In Any Human Heart, Oxfam Greenwich bookshop, London
Made a trip to Broadstairs, Kent:
It was the weekend of the week-long folk festival.
In The Chapel on Albion Street (a bar I’ve heard being disparaged but that I like for the fact they sell beer, very good cider and books) as well as discovering The Prodigy I bought this book:
I bought it for that title really. And the aforementioned cider might have, at first, influenced my decision, but my mind was made up when I saw this great photo inside:
In actual count of time, he was no longer in his first youth. The Spring now enlivening England with its alternate sunshine and blizzards was one of many that had passed over his head, leaving it a becoming iron-grey. But just as the years had failed to deprive him of his slender figure, so had they been impotent to quench his indomitable spirit. Together with a juvenile waistline, he still retained the bright enthusiasms and the fresh, unspoilt outlook of a slightly inebriated undergraduate – though to catch him at his best, as he would have been the first to admit, you had to catch him in London.
So goes the introduction to Uncle Fred in P.G. Wodehouse’s Uncle Fred in the Springtime. It’s my first Wodehouse novel I’ve read and I’m beginning to sense that quality (which was mentioned to me) a Wodehouse novel possesses – its ability to pull you up out of despondency; this no doubt connected to, as Stephen Fry writes in praise on the book’s back cover, its ‘sunlit perfection,[…] its warmth and splendour’.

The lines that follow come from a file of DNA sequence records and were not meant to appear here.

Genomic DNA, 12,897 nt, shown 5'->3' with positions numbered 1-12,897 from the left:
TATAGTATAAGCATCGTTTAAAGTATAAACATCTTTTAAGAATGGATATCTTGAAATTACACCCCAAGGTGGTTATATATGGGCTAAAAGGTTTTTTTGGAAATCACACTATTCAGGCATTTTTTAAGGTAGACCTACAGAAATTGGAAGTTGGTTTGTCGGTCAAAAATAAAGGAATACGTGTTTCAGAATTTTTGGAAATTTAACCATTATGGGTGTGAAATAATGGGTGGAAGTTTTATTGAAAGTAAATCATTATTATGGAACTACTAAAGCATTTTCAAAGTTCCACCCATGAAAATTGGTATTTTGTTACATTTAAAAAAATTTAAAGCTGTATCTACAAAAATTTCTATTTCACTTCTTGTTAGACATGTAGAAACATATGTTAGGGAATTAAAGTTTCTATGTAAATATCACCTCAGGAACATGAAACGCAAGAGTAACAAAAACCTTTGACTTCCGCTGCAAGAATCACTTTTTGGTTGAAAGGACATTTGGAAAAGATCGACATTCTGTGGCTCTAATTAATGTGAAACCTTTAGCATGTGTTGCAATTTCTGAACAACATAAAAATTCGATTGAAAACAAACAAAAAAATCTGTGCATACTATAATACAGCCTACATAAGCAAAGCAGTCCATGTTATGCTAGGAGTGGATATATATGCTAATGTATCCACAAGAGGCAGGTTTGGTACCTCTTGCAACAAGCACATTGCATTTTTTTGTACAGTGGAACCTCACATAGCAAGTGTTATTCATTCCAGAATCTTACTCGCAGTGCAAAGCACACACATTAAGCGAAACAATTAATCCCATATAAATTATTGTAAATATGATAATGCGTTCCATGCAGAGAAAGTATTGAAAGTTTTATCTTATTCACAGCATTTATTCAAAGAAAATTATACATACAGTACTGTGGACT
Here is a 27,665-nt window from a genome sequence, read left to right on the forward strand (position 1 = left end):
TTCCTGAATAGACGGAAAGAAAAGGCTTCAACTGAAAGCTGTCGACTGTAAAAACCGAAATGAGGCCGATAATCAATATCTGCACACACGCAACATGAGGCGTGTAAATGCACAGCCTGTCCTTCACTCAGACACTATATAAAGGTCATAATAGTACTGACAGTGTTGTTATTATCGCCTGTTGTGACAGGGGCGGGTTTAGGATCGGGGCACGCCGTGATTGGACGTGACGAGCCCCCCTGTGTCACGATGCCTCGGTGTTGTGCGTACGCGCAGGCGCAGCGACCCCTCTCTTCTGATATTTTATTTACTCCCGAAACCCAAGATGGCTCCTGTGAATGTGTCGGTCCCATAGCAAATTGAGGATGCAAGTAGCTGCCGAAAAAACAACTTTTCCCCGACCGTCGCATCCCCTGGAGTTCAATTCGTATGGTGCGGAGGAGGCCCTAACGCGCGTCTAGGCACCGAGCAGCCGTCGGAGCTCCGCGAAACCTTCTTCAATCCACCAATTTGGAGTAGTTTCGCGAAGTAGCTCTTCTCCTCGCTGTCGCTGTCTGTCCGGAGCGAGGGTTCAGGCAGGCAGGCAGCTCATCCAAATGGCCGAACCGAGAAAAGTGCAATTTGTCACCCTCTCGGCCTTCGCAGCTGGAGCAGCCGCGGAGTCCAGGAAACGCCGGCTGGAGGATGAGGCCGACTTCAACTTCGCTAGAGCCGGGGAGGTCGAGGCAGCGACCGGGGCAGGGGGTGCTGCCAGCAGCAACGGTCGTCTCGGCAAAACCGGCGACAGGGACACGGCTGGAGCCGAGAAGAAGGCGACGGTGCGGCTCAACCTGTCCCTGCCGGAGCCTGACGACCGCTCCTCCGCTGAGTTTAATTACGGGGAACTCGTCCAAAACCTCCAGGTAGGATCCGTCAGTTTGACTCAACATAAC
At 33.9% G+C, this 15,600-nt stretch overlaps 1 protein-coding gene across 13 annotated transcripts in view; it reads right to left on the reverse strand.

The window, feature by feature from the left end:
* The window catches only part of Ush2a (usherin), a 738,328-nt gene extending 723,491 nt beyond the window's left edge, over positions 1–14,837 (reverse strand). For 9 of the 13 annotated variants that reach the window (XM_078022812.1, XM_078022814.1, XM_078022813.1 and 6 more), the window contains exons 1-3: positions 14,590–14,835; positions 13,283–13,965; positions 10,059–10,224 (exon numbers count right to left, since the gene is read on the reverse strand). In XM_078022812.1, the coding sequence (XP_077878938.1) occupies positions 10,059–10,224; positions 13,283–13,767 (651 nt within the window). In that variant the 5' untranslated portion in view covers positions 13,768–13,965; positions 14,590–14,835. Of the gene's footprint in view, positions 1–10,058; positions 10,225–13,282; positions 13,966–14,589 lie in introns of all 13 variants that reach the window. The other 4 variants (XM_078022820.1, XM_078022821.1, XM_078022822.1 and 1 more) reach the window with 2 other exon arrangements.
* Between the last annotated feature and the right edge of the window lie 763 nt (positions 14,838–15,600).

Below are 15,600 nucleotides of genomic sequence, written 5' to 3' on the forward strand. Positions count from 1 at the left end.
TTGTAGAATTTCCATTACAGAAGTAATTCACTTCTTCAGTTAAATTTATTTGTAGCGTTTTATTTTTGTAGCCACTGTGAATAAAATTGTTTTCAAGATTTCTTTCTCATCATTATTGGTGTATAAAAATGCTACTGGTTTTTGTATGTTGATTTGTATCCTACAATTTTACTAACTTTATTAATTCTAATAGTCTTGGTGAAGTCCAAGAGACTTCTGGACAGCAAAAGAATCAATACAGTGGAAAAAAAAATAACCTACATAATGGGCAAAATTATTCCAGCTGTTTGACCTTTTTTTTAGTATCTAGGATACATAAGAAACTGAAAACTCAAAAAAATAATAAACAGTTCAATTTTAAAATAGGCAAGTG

I also wanted to give this particular passage a mention because it kind of touches on a point that came up in a conversation I was having recently: when someone refers to maturity, or perhaps more often levels the charge of immaturity (not that the narrator of Uncle Fred is doing so here), what exactly do they mean? What was this measured in then, when Uncle Fred was on the loose, and now? Responsibilities? Appearance? As a work colleague said to me the other day: “My Dad never wore jeans; if he had I would have been shocked.”
Trying to define what swimming means to me is like looking at a shell sitting in a few feet of clear, still water. There it is, in sharp focus, but once I reach for it, breaking the surface, the ripples refract the shell. It becomes five shells, twenty-five shells, some smaller, some larger, and I blindly feel for what I saw perfectly before trying to grasp it – Leanne Shapton
‘Swimming’ is an ancient technique in which the coordinated thrashing of the arms and legs provides propulsion through water. Effectively, the human participant becomes a boat – Alan Partridge
The great depths of the sea began to beat like music […] The music invaded him, commanding his hands, his arms, his pelvis to keep time. Water streamed of his forehead and into his hair. The cold of the ocean became, with its new rhythm, a fierce heat. Never had movement been so exquisite a thing – ‘The Colonel’s Daughter’, Rose Tremain
a significant capture in the lungs,
that elegant trap deep inside.
Reading Leanne Shapton’s Swimming Studies I began thinking of other writings on swimming I’ve liked: Alan Partridge’s swimming training in Nomad; and the moment in Rose Tremain’s short story where Jim Reese keeps swimming out to sea. The two lines following this are the two closing lines from a poem, ‘Swimming,’, I’ve been writing for a few years, and which I’m beginning to suspect I’ll struggle to finish. Where I want the poem to end up is mixing between that I’ve quoted; where it’s been and is now is another matter.
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